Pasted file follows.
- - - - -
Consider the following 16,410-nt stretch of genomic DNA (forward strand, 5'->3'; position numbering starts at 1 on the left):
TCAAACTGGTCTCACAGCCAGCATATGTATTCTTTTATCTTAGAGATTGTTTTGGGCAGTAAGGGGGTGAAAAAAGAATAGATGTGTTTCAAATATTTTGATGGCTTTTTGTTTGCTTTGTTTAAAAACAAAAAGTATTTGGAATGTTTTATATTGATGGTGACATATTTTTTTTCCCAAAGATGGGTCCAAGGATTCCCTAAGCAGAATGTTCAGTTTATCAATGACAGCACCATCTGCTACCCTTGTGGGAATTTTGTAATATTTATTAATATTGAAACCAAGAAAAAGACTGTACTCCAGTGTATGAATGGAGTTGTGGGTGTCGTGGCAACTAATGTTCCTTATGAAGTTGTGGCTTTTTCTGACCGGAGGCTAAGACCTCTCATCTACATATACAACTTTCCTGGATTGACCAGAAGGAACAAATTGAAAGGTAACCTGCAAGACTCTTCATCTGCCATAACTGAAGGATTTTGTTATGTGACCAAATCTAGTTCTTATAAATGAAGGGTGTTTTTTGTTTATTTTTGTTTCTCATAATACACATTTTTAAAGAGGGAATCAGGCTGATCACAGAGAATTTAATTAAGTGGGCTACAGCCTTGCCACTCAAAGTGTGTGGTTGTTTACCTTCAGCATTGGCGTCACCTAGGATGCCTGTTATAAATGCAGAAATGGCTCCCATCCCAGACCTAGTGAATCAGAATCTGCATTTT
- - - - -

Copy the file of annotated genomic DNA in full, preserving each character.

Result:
Consider the following 16,410-nt stretch of genomic DNA (forward strand, 5'->3'; position numbering starts at 1 on the left):
TCAAACTGGTCTCACAGCCAGCATATGTATTCTTTTATCTTAGAGATTGTTTTGGGCAGTAAGGGGGTGAAAAAAGAATAGATGTGTTTCAAATATTTTGATGGCTTTTTGTTTGCTTTGTTTAAAAACAAAAAGTATTTGGAATGTTTTATATTGATGGTGACATATTTTTTTTCCCAAAGATGGGTCCAAGGATTCCCTAAGCAGAATGTTCAGTTTATCAATGACAGCACCATCTGCTACCCTTGTGGGAATTTTGTAATATTTATTAATATTGAAACCAAGAAAAAGACTGTACTCCAGTGTATGAATGGAGTTGTGGGTGTCGTGGCAACTAATGTTCCTTATGAAGTTGTGGCTTTTTCTGACCGGAGGCTAAGACCTCTCATCTACATATACAACTTTCCTGGATTGACCAGAAGGAACAAATTGAAAGGTAACCTGCAAGACTCTTCATCTGCCATAACTGAAGGATTTTGTTATGTGACCAAATCTAGTTCTTATAAATGAAGGGTGTTTTTTGTTTATTTTTGTTTCTCATAATACACATTTTTAAAGAGGGAATCAGGCTGATCACAGAGAATTTAATTAAGTGGGCTACAGCCTTGCCACTCAAAGTGTGTGGTTGTTTACCTTCAGCATTGGCGTCACCTAGGATGCCTGTTATAAATGCAGAAATGGCTCCCATCCCAGACCTAGTGAATCAGAATCTGCATTTT